The NCAA’s committee on infractions announced Tuesday that Creighton will face scholarship reductions, recruiting restrictions and two years' probation because of an ethical-conduct violation by former Bluejay assistant Preston Murphy.
The NCAA panel also ruled that CU will pay a $5,000 fine plus 1% of the men's basketball program's budget.
Murphy’s breach of NCAA bylaws, a Level I infraction, was the first major NCAA rules violation in any sport for Creighton. The absence of an infractions history is rare, according to the NCAA, and influenced the committee's ruling on penalties.
The Jays avoided a postseason ban — one possible penalty for a Level I infraction.
But Murphy, who resigned in 2019, was given a two-year show-cause order, which places restrictions on an NCAA school if it were to hire him during that time.
Athletic director Bruce Rasmussen committed a Level II violation for failing to report the potential violation by Murphy.
Tuesday's announcement from the infractions committee marked the end of an investigation into Creighton's program that began in 2018.
“The violations largely stem from individuals permitting personal relationships to cloud their judgment and influence their decision-making," the NCAA committee said in a news release. "Specifically, the assistant coach prioritized loyalty to his friend, the agent associate; and the athletics director looked past alarming conduct based on his trust in the assistant coach.”
It was in 2017 when the FBI revealed it uncovered a major bribery scandal in college basketball.
There were no alleged NCAA rules violations made public with Creighton's program until the court hearings began 13 months later. But on Dec. 14, 2018, the NCAA enforcement staff sent an initial records request to CU, and in December 2019, CU received its notice of allegations from the NCAA.
Creighton officials have not commented publicly on the NCAA inquiry since a March 2019 federal indictment accused Murphy of taking $6,000 during a 2017 meeting with would-be agent Christian Dawkins.
Murphy was never charged with a crime. It was suggested in court that he did not keep the money. Murphy never publicly commented on the case.
Murphy, originally hired by Creighton in 2015, resigned in November 2019 after spending eight months on administrative leave.
The specific penalties levied on CU's program:
* Two years of probation.
* A $5,000 fine plus 1% of the men’s basketball program budget.
* A reduction of men’s basketball scholarships by one per year for the 2021-22 and 2022-23 academic years (self-imposed by the university).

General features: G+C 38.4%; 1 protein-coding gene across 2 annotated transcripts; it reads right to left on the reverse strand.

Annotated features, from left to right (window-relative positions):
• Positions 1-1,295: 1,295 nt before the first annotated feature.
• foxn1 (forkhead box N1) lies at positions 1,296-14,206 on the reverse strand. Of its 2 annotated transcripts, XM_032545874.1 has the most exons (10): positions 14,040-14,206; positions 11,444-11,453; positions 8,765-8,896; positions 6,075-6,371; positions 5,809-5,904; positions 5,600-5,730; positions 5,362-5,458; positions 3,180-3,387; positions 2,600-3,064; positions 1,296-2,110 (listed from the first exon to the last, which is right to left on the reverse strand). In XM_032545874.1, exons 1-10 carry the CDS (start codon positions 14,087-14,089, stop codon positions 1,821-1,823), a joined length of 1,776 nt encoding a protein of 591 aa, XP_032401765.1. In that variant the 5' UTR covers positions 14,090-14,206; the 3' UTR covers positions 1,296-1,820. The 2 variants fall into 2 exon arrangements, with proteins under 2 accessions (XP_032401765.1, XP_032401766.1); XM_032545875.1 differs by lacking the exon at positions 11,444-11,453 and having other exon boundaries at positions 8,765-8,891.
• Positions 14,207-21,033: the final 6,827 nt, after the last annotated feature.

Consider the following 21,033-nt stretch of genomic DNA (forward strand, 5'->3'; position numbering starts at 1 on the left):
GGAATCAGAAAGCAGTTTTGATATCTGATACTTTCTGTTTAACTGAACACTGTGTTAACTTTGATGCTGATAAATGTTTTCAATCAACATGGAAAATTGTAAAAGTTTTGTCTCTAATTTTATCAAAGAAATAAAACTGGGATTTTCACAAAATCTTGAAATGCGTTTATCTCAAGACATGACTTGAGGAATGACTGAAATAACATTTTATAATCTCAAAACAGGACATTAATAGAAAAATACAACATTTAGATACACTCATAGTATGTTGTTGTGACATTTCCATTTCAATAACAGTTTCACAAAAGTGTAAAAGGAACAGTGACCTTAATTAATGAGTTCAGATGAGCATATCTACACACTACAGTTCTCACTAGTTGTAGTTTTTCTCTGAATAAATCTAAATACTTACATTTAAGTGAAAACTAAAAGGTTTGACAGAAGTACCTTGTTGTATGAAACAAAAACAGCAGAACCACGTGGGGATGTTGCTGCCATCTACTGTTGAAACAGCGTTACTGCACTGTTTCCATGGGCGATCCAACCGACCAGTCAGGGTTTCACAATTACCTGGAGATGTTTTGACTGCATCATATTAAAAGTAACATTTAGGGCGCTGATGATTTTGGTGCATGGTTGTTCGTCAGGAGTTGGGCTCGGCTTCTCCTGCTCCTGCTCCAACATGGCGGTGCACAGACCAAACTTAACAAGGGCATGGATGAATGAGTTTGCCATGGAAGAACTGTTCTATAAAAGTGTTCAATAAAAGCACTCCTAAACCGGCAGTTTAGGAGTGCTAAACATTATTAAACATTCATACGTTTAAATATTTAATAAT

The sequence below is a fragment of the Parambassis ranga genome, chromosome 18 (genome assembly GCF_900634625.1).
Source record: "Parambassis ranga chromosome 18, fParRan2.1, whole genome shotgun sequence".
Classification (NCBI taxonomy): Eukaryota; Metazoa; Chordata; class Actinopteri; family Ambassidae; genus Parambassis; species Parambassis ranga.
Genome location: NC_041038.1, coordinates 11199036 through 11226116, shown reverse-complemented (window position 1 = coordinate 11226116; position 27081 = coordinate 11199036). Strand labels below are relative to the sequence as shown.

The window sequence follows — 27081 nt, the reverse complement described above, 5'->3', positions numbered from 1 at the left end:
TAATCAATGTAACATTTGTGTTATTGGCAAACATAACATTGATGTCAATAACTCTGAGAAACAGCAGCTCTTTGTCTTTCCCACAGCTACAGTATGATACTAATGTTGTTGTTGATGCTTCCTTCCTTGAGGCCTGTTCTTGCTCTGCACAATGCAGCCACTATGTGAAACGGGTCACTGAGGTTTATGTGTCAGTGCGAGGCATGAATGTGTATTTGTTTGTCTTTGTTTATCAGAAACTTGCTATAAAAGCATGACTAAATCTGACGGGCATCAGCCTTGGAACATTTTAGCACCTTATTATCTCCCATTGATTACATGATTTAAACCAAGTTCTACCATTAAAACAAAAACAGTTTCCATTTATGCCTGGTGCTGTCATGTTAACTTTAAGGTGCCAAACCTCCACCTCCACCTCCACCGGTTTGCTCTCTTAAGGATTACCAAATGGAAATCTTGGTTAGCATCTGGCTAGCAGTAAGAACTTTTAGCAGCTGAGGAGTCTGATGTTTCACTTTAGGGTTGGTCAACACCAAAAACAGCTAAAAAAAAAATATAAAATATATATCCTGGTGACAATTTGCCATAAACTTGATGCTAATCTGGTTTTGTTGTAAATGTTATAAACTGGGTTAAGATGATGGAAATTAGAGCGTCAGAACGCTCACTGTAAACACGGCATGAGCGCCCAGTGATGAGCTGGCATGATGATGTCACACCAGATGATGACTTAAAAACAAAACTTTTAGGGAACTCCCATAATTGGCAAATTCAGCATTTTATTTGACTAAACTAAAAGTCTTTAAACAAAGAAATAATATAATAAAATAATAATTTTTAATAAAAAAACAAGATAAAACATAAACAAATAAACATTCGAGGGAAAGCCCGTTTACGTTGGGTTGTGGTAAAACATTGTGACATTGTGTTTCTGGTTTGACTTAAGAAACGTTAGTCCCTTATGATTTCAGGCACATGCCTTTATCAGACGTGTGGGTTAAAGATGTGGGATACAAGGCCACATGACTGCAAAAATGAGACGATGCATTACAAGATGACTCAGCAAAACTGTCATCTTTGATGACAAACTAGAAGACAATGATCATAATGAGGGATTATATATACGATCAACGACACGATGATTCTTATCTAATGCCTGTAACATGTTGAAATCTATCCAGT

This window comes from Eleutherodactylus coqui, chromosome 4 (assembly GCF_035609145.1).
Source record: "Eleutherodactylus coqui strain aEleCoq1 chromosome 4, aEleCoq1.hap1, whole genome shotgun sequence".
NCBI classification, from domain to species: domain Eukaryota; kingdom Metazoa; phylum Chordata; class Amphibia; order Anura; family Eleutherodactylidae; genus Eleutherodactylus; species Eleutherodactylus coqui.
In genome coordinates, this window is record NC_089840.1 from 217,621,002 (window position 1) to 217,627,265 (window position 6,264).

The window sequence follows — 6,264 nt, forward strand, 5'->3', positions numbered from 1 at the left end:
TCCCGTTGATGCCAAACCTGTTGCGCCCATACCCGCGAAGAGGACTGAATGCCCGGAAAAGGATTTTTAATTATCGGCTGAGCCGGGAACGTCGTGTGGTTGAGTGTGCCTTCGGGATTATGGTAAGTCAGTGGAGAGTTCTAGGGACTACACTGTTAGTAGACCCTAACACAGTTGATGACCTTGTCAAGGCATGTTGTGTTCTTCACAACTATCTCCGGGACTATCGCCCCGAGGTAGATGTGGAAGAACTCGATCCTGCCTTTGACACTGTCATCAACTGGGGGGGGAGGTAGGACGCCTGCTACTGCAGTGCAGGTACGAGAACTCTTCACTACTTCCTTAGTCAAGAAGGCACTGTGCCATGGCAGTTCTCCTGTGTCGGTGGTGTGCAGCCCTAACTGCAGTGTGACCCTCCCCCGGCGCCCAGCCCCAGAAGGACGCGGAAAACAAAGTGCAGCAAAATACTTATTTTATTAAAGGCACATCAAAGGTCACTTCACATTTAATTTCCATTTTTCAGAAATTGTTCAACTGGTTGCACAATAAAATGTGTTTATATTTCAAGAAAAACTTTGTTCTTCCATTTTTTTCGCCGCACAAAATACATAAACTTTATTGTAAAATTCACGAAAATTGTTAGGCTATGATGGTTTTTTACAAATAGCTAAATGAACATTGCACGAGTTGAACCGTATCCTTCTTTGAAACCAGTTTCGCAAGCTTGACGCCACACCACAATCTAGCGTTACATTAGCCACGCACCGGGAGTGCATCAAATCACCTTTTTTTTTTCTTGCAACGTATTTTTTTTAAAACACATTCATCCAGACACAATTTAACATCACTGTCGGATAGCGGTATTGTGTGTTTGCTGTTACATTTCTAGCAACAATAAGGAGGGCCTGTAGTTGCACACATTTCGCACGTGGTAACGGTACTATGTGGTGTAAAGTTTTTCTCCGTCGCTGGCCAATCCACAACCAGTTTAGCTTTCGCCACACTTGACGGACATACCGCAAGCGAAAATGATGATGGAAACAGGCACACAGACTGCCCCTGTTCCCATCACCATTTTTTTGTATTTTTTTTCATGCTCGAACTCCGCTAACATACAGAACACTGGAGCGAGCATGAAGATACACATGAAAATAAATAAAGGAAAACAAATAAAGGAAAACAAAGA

* A reduction of men’s basketball official visits by six during the 2021-22/2022-23 rolling two-year period (self-imposed by the university).
* A reduction in the number of men’s basketball recruiting person days by 10% from the previous four-year average for the two-year probationary period (self-imposed by the university).
* The university will prohibit complimentary admission to home games for all prospects and coaches in November 2021 (self-imposed by the university).
* A two-year show-cause order for the former assistant coach. During that period, any NCAA member school employing him must restrict him from any athletically related duties unless it shows cause why the restrictions should not apply.
The committee’s June 5, 2020, decision to ban Oklahoma State from the 2021 NCAA tournament signaled that harsh penalties were on the way for implicated schools.
OSU immediately entered the appeal process. The Cowboys were able to participate in the 2021 postseason, but their case is still pending. A former assistant took bribes to influence the prospective pro players he coached.
A November ruling addressed Alabama's links to the fraud scheme. The Crimson Tide's basketball program was placed on probation for three years and fined $5,000. A former Alabama administrator received money from a financial adviser to set up meetings with a player's parent.
In February, South Carolina received a two-year probation, a $5,000 fine and a reduction in official visits. Southern California got a similar punishment in April. In both cases, the school had a former assistant who admitted he received thousands of dollars to influence players.
Arizona, North Carolina State, Kansas, TCU and Louisville have all reportedly received notices of allegations. The NCAA is also looking into Auburn and LSU. Some of those schools have already decided to use the NCAA's newly formed independent review process. Auburn and Arizona self-imposed a postseason ban for the 2021 NCAA tournament.
Creighton opted for the NCAA's adjudication route — a peer-review inquiry that concluded Tuesday when the infractions panel announced its ruling.